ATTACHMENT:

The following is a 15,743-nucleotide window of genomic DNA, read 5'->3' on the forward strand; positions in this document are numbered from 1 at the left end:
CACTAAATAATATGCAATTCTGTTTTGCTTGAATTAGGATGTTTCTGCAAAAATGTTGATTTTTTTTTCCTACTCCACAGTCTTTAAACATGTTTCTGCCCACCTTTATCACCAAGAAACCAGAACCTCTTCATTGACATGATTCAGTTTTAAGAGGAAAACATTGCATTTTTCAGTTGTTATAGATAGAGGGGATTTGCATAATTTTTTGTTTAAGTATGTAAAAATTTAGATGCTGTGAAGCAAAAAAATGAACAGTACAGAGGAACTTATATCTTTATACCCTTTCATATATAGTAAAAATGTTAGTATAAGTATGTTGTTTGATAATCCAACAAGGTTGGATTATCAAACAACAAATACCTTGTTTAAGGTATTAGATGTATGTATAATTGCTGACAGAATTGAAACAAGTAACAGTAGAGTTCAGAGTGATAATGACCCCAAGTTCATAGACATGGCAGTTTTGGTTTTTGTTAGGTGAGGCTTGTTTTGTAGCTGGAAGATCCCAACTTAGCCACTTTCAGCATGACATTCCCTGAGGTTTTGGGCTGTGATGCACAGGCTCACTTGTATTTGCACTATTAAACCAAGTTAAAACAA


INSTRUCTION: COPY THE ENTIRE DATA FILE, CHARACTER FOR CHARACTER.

The following is a 15,743-nucleotide window of genomic DNA, read 5'->3' on the forward strand; positions in this document are numbered from 1 at the left end:
CACTAAATAATATGCAATTCTGTTTTGCTTGAATTAGGATGTTTCTGCAAAAATGTTGATTTTTTTTTCCTACTCCACAGTCTTTAAACATGTTTCTGCCCACCTTTATCACCAAGAAACCAGAACCTCTTCATTGACATGATTCAGTTTTAAGAGGAAAACATTGCATTTTTCAGTTGTTATAGATAGAGGGGATTTGCATAATTTTTTGTTTAAGTATGTAAAAATTTAGATGCTGTGAAGCAAAAAAATGAACAGTACAGAGGAACTTATATCTTTATACCCTTTCATATATAGTAAAAATGTTAGTATAAGTATGTTGTTTGATAATCCAACAAGGTTGGATTATCAAACAACAAATACCTTGTTTAAGGTATTAGATGTATGTATAATTGCTGACAGAATTGAAACAAGTAACAGTAGAGTTCAGAGTGATAATGACCCCAAGTTCATAGACATGGCAGTTTTGGTTTTTGTTAGGTGAGGCTTGTTTTGTAGCTGGAAGATCCCAACTTAGCCACTTTCAGCATGACATTCCCTGAGGTTTTGGGCTGTGATGCACAGGCTCACTTGTATTTGCACTATTAAACCAAGTTAAAACAA